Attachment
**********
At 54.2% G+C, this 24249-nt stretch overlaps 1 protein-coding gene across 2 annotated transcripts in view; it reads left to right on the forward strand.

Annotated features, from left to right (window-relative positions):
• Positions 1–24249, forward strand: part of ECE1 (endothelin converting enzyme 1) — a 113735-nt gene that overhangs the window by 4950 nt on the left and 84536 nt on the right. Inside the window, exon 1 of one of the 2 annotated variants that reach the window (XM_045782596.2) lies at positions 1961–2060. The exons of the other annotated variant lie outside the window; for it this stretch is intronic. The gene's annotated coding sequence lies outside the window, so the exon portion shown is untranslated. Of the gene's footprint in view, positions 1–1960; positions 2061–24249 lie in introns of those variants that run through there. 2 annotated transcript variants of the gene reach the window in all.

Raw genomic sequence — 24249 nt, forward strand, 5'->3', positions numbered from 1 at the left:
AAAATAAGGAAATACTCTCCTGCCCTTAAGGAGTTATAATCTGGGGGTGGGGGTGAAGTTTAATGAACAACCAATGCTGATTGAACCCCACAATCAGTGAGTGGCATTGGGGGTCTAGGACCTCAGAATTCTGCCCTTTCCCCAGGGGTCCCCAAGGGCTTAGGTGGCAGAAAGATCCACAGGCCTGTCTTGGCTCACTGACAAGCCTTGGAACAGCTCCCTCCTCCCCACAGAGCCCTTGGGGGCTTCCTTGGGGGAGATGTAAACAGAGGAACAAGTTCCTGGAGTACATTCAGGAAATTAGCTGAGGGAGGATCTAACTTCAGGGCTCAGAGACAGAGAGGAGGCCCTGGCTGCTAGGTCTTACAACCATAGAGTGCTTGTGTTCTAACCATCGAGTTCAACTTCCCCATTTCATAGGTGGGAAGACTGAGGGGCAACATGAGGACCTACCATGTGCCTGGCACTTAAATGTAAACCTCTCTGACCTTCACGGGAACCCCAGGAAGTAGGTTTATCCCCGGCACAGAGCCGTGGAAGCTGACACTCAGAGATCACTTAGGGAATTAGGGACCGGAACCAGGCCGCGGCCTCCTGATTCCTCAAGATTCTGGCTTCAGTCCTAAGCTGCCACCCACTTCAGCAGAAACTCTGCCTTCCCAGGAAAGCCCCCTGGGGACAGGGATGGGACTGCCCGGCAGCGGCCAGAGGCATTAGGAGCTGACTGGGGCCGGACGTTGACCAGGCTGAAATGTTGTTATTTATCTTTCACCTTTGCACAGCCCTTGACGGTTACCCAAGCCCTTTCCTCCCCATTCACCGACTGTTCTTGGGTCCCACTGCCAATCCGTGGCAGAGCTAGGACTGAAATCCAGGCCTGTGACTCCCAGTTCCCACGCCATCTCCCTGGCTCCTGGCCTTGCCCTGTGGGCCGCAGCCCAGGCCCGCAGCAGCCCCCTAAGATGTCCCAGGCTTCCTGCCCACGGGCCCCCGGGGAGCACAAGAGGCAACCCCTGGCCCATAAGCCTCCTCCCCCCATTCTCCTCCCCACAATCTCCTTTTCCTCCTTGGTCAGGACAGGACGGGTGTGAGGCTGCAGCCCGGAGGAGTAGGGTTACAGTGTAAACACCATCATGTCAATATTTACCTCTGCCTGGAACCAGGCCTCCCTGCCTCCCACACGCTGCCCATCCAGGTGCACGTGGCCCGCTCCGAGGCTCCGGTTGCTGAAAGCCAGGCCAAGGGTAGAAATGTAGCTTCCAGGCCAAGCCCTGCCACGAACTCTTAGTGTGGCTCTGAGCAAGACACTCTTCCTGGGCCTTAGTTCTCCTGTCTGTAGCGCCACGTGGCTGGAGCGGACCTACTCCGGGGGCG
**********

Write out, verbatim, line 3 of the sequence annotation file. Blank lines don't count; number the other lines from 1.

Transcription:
• Positions 1–24249, forward strand: part of ECE1 (endothelin converting enzyme 1) — a 113735-nt gene that overhangs the window by 4950 nt on the left and 84536 nt on the right. Inside the window, exon 1 of one of the 2 annotated variants that reach the window (XM_045782596.2) lies at positions 1961–2060. The exons of the other annotated variant lie outside the window; for it this stretch is intronic. The gene's annotated coding sequence lies outside the window, so the exon portion shown is untranslated. Of the gene's footprint in view, positions 1–1960; positions 2061–24249 lie in introns of those variants that run through there. 2 annotated transcript variants of the gene reach the window in all.